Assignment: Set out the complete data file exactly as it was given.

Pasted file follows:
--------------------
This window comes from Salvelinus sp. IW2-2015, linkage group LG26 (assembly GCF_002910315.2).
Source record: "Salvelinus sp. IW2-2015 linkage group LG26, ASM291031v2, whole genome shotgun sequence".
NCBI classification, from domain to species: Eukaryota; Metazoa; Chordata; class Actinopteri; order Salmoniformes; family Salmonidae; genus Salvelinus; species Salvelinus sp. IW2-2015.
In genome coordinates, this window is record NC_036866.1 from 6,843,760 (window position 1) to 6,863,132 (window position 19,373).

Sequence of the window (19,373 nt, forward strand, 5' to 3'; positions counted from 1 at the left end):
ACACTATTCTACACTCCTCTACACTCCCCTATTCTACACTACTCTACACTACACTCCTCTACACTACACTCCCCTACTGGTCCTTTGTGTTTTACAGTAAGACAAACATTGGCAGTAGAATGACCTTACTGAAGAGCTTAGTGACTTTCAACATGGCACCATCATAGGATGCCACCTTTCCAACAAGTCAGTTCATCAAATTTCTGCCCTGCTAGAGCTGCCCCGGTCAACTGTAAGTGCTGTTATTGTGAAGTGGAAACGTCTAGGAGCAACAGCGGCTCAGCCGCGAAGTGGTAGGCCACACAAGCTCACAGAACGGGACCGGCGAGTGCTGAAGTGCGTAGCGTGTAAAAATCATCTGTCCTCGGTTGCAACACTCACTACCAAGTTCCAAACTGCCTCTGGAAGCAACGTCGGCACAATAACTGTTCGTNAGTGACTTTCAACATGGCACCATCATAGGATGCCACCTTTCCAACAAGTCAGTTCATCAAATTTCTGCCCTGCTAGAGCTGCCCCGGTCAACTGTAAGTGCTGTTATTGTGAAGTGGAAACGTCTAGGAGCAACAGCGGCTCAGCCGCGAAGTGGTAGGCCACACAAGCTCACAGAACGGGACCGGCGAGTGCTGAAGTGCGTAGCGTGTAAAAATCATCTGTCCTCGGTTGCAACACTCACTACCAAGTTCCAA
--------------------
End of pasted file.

This window comes from Salvelinus sp. IW2-2015, linkage group LG26 (assembly GCF_002910315.2).
Source record: "Salvelinus sp. IW2-2015 linkage group LG26, ASM291031v2, whole genome shotgun sequence".
NCBI classification, from domain to species: Eukaryota; Metazoa; Chordata; class Actinopteri; order Salmoniformes; family Salmonidae; genus Salvelinus; species Salvelinus sp. IW2-2015.
In genome coordinates, this window is record NC_036866.1 from 6,843,760 (window position 1) to 6,863,132 (window position 19,373).

Sequence of the window (19,373 nt, forward strand, 5' to 3'; positions counted from 1 at the left end):
ACACTATTCTACACTCCTCTACACTCCCCTATTCTACACTACTCTACACTACACTCCTCTACACTACACTCCCCTACTGGTCCTTTGTGTTTTACAGTAAGACAAACATTGGCAGTAGAATGACCTTACTGAAGAGCTTAGTGACTTTCAACATGGCACCATCATAGGATGCCACCTTTCCAACAAGTCAGTTCATCAAATTTCTGCCCTGCTAGAGCTGCCCCGGTCAACTGTAAGTGCTGTTATTGTGAAGTGGAAACGTCTAGGAGCAACAGCGGCTCAGCCGCGAAGTGGTAGGCCACACAAGCTCACAGAACGGGACCGGCGAGTGCTGAAGTGCGTAGCGTGTAAAAATCATCTGTCCTCGGTTGCAACACTCACTACCAAGTTCCAAACTGCCTCTGGAAGCAACGTCGGCACAATAACTGTTCGTNAGTGACTTTCAACATGGCACCATCATAGGATGCCACCTTTCCAACAAGTCAGTTCATCAAATTTCTGCCCTGCTAGAGCTGCCCCGGTCAACTGTAAGTGCTGTTATTGTGAAGTGGAAACGTCTAGGAGCAACAGCGGCTCAGCCGCGAAGTGGTAGGCCACACAAGCTCACAGAACGGGACCGGCGAGTGCTGAAGTGCGTAGCGTGTAAAAATCATCTGTCCTCGGTTGCAACACTCACTACCAAGTTCCAA